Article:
Justice is a Robert Allan RA3000 design ASD tug with FiFi 1 capability. It is powered by two MTU engines of 5,400 bhp driving Rolls Royce CPPs giving 65 tons bollard pull. It uses the main engines to power the fire pumps.
Built by J.M. Martinac Shipbuilding Corp of Tacoma, WA in 2009 for offshore LNG terminal work (that contract ended in 2012) it is now the largest harbour tug and is used for tethered escort work, and carries winches fore and aft.
Freedom was built in 2003 by Washburn + Doughty of East Boothbay, ME, and is a 4400 bhp ASD tug, powered by Caterpillar main engines with separate fire pump engines. It delivers 55 tons BP through its fixed pitch Rolls Royce thrusters. It is also fitted with winches fore and aft. A sister Liberty is built to the same specifications.
The classic H.J.Reinauer dates from 1979 when it was built by Jakobson Shipyard, Oyster Bay, NY as Rowe for Boston Towboat. When Boston Fuel Transportation acquired Boston Towboat in 1985 it was given its present name. The tug is powered by a 16 cylinder, 2,000 bhp EMD driving a single prop in a fixed nozzle. It still sees service, and is maintained, like all BTT tugs, in pristine condition.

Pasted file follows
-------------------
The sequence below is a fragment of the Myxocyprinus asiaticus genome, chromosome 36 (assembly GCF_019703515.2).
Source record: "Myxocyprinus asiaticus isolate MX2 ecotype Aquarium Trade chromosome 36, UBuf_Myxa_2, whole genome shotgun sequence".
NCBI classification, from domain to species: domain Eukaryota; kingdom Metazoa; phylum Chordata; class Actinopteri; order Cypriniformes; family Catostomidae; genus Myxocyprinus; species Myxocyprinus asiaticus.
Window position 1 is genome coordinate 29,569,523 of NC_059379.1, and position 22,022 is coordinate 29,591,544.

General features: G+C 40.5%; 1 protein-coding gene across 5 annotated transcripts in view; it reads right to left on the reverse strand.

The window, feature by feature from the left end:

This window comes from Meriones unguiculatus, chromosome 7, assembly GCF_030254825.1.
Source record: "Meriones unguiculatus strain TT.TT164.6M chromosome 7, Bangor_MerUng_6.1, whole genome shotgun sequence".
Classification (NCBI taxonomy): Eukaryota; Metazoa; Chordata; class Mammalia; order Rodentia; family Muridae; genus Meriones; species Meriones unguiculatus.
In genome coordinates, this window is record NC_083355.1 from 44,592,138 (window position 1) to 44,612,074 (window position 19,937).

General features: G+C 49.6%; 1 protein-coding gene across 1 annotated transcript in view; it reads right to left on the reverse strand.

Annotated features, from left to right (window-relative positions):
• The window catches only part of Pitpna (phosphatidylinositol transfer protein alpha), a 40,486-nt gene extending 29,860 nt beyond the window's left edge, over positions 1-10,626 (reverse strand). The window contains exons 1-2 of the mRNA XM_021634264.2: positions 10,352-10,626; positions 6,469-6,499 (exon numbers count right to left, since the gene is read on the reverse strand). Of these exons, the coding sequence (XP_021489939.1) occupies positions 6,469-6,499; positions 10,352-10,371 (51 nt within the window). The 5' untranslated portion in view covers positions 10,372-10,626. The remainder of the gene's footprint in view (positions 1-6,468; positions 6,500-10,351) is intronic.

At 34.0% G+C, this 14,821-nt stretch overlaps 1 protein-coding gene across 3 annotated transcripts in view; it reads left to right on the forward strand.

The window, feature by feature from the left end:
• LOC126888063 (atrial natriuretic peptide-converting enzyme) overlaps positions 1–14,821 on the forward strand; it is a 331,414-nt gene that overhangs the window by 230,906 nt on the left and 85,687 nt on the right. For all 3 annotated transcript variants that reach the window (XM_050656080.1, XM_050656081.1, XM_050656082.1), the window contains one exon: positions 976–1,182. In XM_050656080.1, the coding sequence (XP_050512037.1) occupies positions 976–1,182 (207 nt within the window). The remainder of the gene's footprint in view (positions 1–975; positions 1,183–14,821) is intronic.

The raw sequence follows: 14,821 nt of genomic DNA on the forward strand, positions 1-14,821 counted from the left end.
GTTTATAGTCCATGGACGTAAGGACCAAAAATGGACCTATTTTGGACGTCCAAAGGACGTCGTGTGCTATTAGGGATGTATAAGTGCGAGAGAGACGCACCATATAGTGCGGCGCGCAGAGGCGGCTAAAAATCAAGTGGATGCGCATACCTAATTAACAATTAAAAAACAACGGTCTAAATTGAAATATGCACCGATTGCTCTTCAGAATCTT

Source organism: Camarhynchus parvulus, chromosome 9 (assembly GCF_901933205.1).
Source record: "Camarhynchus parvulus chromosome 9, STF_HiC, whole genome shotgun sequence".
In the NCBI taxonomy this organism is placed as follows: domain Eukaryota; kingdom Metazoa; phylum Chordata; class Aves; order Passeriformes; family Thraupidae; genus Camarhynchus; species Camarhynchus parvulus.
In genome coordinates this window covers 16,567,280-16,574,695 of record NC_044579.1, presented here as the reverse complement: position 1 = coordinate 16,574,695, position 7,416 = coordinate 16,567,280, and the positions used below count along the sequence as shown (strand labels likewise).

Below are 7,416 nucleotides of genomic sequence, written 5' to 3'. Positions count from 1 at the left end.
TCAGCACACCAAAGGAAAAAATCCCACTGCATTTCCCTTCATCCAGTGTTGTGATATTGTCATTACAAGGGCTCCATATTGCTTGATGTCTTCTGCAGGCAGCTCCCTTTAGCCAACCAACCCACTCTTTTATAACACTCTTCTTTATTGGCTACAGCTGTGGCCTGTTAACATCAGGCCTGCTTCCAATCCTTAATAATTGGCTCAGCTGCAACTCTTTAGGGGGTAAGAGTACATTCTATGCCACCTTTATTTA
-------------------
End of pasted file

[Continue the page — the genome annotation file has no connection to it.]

Vincent D. Tibbetts Jr was built in 1972 by Southern Shipbuilding of Slidell, LA. It is a twin screw tug of 3,000 bhp powered by 2 - 12 cylinder EMDs. Originally named Daley it was also renamed in 1985.
Sister Harold A. Reinauer II is the former Cabot. Both see regular use as ship berthing tugs.
A typical tanker arrival, such as Irving Oil's East Coast has Liberty standing off the starboard bow with Harold A. Reinauer II tied on at the port bow and Justice as tethered stern escort. A bascule bridge passage and tight turns are needed to see the ship to its berth in Chelsea Creek.
Although taken in 1987, there would be little visible difference if this picture had been taken this year.